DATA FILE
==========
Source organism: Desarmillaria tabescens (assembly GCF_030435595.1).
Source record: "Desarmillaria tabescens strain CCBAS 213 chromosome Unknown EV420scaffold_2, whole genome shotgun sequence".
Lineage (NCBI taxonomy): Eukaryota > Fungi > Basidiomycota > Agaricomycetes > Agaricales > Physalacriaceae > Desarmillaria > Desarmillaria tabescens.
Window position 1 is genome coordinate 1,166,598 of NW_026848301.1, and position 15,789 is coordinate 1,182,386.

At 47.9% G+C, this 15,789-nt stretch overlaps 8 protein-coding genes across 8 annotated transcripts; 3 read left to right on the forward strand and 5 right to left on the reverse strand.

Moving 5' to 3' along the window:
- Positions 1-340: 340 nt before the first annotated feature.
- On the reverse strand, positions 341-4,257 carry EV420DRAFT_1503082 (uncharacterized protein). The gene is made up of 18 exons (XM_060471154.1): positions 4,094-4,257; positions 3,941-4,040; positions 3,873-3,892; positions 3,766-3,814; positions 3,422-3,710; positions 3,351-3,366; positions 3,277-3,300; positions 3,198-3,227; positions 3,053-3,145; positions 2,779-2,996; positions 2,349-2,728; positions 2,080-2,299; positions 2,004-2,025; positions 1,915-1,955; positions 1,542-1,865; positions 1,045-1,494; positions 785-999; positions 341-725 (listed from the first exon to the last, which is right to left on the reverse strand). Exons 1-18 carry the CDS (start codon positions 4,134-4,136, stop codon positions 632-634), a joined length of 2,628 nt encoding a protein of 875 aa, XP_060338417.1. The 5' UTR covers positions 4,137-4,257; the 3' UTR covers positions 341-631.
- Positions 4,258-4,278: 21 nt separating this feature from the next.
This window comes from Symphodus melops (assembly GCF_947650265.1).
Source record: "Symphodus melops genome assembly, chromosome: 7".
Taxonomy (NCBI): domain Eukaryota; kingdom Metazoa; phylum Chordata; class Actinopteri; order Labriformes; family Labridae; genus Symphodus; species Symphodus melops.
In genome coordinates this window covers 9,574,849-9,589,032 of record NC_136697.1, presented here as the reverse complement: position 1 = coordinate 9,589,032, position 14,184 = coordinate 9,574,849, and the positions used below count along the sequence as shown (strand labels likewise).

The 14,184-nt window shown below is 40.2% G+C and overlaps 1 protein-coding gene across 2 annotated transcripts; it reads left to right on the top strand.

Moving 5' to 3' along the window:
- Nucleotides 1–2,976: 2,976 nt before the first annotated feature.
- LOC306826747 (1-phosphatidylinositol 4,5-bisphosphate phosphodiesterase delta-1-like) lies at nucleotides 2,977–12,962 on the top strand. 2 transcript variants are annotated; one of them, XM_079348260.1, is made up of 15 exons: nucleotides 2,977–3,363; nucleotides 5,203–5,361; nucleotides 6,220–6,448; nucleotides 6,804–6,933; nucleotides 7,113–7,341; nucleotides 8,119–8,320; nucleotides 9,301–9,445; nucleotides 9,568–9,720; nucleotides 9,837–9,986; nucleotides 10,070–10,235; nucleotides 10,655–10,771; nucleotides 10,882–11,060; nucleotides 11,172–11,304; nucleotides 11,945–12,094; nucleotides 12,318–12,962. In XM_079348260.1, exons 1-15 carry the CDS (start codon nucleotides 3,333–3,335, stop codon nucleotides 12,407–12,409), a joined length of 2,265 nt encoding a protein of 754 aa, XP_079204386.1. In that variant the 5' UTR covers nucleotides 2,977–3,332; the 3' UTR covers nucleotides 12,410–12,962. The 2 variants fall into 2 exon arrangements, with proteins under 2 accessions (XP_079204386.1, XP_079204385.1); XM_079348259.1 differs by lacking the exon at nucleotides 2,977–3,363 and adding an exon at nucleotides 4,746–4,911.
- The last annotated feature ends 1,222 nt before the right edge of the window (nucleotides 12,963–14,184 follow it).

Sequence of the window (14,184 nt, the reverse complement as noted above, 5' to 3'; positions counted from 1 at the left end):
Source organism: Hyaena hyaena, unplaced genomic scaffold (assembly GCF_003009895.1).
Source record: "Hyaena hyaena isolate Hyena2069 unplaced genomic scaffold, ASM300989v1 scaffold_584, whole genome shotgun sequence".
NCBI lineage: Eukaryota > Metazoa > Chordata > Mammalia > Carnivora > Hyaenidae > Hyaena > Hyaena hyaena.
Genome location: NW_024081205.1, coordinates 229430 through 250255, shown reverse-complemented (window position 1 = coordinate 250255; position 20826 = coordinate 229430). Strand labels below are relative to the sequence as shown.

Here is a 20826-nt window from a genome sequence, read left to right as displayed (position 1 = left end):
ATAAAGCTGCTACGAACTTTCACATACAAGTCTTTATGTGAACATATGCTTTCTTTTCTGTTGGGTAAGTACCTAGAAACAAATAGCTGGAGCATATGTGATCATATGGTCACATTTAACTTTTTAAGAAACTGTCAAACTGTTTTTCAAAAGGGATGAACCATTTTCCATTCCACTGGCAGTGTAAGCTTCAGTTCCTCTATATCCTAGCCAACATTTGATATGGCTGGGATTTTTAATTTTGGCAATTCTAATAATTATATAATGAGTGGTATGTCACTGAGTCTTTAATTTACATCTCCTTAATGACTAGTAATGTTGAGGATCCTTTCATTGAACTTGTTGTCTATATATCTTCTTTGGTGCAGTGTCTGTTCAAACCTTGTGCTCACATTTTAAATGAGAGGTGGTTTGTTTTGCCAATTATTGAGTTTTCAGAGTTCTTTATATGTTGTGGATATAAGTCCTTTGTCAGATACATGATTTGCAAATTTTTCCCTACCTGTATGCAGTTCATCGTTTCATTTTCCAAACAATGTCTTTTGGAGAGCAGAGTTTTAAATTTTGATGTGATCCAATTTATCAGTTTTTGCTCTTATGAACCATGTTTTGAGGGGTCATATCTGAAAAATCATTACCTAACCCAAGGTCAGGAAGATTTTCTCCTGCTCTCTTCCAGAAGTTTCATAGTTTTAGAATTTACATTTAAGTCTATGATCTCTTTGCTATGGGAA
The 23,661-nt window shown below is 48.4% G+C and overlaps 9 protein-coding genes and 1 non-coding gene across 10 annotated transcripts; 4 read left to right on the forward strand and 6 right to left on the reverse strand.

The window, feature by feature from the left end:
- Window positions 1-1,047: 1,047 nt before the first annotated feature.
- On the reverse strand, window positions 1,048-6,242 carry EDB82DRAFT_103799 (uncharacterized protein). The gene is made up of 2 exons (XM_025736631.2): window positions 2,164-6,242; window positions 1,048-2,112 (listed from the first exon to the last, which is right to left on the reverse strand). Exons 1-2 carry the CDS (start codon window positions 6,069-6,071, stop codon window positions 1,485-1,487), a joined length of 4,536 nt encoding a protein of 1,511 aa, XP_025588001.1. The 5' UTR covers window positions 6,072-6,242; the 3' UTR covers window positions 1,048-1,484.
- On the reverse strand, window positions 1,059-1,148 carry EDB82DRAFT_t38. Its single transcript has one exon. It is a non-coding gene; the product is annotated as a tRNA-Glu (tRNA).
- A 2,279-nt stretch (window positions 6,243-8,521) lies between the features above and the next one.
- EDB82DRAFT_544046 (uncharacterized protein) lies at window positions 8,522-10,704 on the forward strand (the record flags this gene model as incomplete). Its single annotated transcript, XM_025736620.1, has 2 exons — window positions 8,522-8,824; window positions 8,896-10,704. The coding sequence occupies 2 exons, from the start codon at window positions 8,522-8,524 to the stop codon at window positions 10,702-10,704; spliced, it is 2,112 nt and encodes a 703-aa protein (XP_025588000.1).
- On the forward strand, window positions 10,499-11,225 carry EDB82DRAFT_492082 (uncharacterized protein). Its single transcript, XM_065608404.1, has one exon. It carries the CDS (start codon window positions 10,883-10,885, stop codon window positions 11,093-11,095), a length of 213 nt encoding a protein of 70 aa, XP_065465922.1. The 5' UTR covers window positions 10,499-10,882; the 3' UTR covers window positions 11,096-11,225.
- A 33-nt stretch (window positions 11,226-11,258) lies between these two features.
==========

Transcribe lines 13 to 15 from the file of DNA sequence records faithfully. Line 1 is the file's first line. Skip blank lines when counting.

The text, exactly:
In genome coordinates this window covers 9,574,849-9,589,032 of record NC_136697.1, presented here as the reverse complement: position 1 = coordinate 9,589,032, position 14,184 = coordinate 9,574,849, and the positions used below count along the sequence as shown (strand labels likewise).

The 14,184-nt window shown below is 40.2% G+C and overlaps 1 protein-coding gene across 2 annotated transcripts; it reads left to right on the top strand.

Moving 5' to 3' along the window: